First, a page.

Your Cheatin' E-Mail

Your Cheatin' E-Mail

Your Cheatin' E-Mail

Advice on manners and morals.
March 29 2001 11:30 PM

Your Cheatin' E-Mail

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Dear Prudie,
I have been going with a guy for about a year and we moved in together two months ago. Recently, I went out of town to visit my parents, and upon my return found out he had been joining these adult online Internet sites where people "meet." He doesn't know that I know. I (unscrupulously) looked in his e-mail (I know the password) and that's how I found out. I then joined the same Internet site and wrote him an e-mail wanting to find out exactly what he's looking for. He responded to this e-mail, of course not knowing it was me. Is it wrong, do you think, for me to lead him on like this? Am I better off just leaving him? Aren't most men cheaters anyway?

—Stir Crazy

Dear Stir,
This is a rather newish relationship for you to be having such problems. And no, most men do not cheat. Since you're evaluating whether or not to stay in the relationship, if you're up for some mischief, you might arrange to meet him as your make-believe e-mail self. Bring a doctor with you, if you can, because he will probably faint. Prudie thinks this would be a perfect, not to mention satisfying way to put the issue on the table. Let us all know what happens!

—Prudie, playfully

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Dear Prudie,
1) I am a "Two-Ton Tessie."
2) Camryn Manheim is not a REALLY big woman. You must not have ever seen a REALLY big woman.
3) I hate that you have the ear of 10 percent of the nation when you make your horrible statements showing your fatism … encouraging others in insulting and disrespecting fat people.
4) I have canceled my subscription to your column as I am no longer interested in seeing what you have to say. You have shown your true colors.

—Lisa

Dear Li,
Feeling kinship with Peter Finch (as Howard Beale in Network) when he says he's mad as hell and isn't going to take it anymore, Prudie is going to keep this discussion going. It might be ... well, more prudent to let it ride, but your letter touched the nerve that Prudie has long called The Italian-American-Mobster Response. It is beyond annoying to hear Mafiosi say that law enforcement authorities arrest them simply because they have vowels at the end of their names ... as it is when anyone tries to skate away from the facts under the banner of "prejudice." Regarding your second point, Camryn Manheim really is a big woman—and refers to herself as such. It is absurd to say she is not, or at best it is to be in denial. The girl's got to be at least a size 20. Regarding your third point: fatism, shmatism. It is not insulting or dissing fat people to acknowledge that some men (or women) have an aesthetic problem with weight considered to be beyond the norm, let alone off the charts. The word "obesity" has a medical definition and is not meant as a slur. Regarding your fourth point, the Prudie People will miss you.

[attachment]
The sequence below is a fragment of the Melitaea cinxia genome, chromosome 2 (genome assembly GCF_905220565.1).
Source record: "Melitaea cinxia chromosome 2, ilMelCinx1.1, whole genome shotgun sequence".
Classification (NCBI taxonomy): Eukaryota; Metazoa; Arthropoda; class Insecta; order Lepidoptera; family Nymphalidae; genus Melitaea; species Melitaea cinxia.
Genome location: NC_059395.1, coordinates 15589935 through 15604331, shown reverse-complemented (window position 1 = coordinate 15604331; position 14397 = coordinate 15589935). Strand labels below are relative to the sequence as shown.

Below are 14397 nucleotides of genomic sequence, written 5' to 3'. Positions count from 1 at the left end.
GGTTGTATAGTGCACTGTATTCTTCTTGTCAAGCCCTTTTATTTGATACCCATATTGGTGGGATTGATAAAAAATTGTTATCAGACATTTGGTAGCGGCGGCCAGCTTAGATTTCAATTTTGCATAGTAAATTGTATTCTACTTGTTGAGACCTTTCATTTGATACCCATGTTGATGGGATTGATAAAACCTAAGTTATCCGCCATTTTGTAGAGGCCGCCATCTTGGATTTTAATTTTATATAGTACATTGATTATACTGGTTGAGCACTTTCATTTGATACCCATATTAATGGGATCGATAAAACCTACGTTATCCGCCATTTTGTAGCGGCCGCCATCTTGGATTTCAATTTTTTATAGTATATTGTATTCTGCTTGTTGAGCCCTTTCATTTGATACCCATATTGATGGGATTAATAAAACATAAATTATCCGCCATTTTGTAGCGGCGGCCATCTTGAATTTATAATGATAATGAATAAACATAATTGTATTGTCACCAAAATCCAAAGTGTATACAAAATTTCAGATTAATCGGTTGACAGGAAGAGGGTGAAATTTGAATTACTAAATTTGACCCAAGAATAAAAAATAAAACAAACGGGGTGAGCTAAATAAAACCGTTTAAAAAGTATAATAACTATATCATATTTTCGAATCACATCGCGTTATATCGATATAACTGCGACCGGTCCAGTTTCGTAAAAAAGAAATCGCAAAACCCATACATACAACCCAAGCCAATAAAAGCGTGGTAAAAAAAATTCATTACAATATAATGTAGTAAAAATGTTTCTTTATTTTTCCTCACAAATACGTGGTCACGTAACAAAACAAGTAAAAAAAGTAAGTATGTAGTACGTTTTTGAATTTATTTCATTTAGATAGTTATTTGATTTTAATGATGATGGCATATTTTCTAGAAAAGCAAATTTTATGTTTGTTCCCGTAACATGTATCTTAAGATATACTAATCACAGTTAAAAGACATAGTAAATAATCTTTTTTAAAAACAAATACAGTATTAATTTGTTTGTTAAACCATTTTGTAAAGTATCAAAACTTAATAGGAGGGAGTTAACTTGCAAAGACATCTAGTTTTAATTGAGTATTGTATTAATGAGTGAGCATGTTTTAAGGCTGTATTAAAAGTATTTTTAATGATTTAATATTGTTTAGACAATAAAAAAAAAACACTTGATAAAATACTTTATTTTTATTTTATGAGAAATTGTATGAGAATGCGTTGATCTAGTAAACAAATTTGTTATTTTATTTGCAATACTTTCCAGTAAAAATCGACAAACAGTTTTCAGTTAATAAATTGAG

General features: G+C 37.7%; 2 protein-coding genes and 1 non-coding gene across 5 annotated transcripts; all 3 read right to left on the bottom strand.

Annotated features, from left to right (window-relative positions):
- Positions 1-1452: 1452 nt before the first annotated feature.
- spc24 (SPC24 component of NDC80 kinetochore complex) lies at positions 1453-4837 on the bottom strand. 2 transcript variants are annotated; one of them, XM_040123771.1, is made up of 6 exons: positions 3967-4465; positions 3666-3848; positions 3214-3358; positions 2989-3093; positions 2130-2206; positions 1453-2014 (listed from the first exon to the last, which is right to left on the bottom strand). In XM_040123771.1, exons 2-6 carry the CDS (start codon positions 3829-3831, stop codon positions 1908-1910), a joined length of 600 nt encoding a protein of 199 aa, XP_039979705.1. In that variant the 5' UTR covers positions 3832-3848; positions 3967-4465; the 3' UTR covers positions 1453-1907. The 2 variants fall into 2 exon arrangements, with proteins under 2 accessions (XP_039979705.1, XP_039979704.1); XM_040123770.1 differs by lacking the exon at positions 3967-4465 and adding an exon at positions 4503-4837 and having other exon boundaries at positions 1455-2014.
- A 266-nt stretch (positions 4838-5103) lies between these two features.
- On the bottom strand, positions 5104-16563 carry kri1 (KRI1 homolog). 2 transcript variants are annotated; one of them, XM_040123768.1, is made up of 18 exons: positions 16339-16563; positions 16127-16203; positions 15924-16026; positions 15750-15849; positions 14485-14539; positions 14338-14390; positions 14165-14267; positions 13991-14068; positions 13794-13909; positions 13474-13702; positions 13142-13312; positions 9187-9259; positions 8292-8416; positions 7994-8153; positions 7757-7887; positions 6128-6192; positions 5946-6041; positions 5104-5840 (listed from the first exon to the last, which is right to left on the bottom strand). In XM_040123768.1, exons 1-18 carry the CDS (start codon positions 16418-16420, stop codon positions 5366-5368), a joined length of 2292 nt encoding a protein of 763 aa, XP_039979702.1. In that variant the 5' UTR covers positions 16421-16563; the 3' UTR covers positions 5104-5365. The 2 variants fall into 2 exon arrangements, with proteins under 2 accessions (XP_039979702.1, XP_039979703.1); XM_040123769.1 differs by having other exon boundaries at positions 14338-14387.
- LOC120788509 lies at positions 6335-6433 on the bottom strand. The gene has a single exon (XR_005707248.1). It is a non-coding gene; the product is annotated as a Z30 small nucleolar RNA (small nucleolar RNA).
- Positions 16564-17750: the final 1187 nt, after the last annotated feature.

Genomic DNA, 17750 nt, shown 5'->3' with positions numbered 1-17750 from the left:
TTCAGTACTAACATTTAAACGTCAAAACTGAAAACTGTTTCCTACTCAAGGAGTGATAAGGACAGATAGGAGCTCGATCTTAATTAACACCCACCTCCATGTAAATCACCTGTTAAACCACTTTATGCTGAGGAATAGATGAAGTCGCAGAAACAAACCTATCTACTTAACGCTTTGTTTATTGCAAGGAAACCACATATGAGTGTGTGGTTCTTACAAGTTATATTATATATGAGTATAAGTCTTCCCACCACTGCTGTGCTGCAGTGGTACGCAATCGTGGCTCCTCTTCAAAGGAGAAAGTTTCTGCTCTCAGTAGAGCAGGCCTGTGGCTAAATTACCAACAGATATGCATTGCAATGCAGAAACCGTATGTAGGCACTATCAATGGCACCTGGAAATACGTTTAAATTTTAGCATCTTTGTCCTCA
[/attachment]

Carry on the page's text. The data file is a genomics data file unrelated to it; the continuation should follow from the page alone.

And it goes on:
—Prudie, colorfully

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Dear Prudie,
My mom is 50-something and is getting married for the third time. She is planning a formal wedding and reception to celebrate the happy event. My question is this: Am I obligated to help pay for this, or is she on her own? I am happy for her but not quite sure where my responsibility as a dutiful daughter lies and would not want to hurt her feelings by not doing what is right. Your insight would be appreciated.

—Dutiful Daughter

Dear Dut,
Your dear old ma must have rice marks by now, but tell her congratulations from Prudie nonetheless. As for your question, you have things a little backwards. The bride's parents pay for a wedding—not the children. The only exception would be, for example, if you were a dot.com millionaire and your mother was living on a tiny fixed income and you offered to pay for the festivities.

—Prudie, matrimonially

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Dear Prudie,
When my husband and I are together in a restaurant or other service business, I have noticed the tendency of waiters and other personnel to address us as "you guys." I have experienced it in other settings as well. While serving on jury duty recently, I was dismayed to hear the judge's clerk address the panel as "you guys." Is this a peculiarity of the Midwest? And could you suggest a polite but effective way to address this practice with individual offenders?

—Lauren

Dear Laur,
Prudie knows the Midwest well, and the "you guys" business is not a regionalism. It is, let us say, a casualism. Prudie finds that form of address OK when talking to children, or close chums, but it is rather inappropriate coming from a waiter or clerk of the court. (Prudie suspects, however, the better the restaurant, the fewer "you guys" will be heard.) Alas, there's really no polite way to call someone on this rather graceless form of address; you would just come off as a stodgy, formal person who takes herself too seriously. The only way Prudie would go for you saying anything as a rejoinder to "you guys" would be to do it with humor. A remark such as, "And to think I wore a dress and you didn't even notice!" might send a moderately subtle message that you are not, well ... one of the guys. And it also might go right over the person's head.

—Prudie, diplomatically